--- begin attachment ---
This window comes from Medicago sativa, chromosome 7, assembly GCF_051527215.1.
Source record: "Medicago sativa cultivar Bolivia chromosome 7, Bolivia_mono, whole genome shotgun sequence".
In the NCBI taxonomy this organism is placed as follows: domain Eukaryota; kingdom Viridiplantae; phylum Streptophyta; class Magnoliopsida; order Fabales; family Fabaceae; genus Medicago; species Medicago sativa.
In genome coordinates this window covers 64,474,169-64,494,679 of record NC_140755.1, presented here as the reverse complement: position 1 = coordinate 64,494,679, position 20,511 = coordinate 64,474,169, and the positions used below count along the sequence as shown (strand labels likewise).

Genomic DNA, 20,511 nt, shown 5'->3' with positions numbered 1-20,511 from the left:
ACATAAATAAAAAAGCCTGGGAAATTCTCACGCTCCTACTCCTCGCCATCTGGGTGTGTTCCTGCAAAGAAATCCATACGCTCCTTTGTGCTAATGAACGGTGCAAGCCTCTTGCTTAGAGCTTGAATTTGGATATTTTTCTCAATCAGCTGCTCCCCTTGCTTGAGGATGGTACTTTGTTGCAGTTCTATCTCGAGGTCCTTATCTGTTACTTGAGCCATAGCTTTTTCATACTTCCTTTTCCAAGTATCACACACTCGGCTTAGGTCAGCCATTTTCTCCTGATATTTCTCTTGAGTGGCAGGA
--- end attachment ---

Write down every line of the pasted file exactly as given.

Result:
This window comes from Medicago sativa, chromosome 7, assembly GCF_051527215.1.
Source record: "Medicago sativa cultivar Bolivia chromosome 7, Bolivia_mono, whole genome shotgun sequence".
In the NCBI taxonomy this organism is placed as follows: domain Eukaryota; kingdom Viridiplantae; phylum Streptophyta; class Magnoliopsida; order Fabales; family Fabaceae; genus Medicago; species Medicago sativa.
In genome coordinates this window covers 64,474,169-64,494,679 of record NC_140755.1, presented here as the reverse complement: position 1 = coordinate 64,494,679, position 20,511 = coordinate 64,474,169, and the positions used below count along the sequence as shown (strand labels likewise).

Genomic DNA, 20,511 nt, shown 5'->3' with positions numbered 1-20,511 from the left:
ACATAAATAAAAAAGCCTGGGAAATTCTCACGCTCCTACTCCTCGCCATCTGGGTGTGTTCCTGCAAAGAAATCCATACGCTCCTTTGTGCTAATGAACGGTGCAAGCCTCTTGCTTAGAGCTTGAATTTGGATATTTTTCTCAATCAGCTGCTCCCCTTGCTTGAGGATGGTACTTTGTTGCAGTTCTATCTCGAGGTCCTTATCTGTTACTTGAGCCATAGCTTTTTCATACTTCCTTTTCCAAGTATCACACACTCGGCTTAGGTCAGCCATTTTCTCCTGATATTTCTCTTGAGTGGCAGGA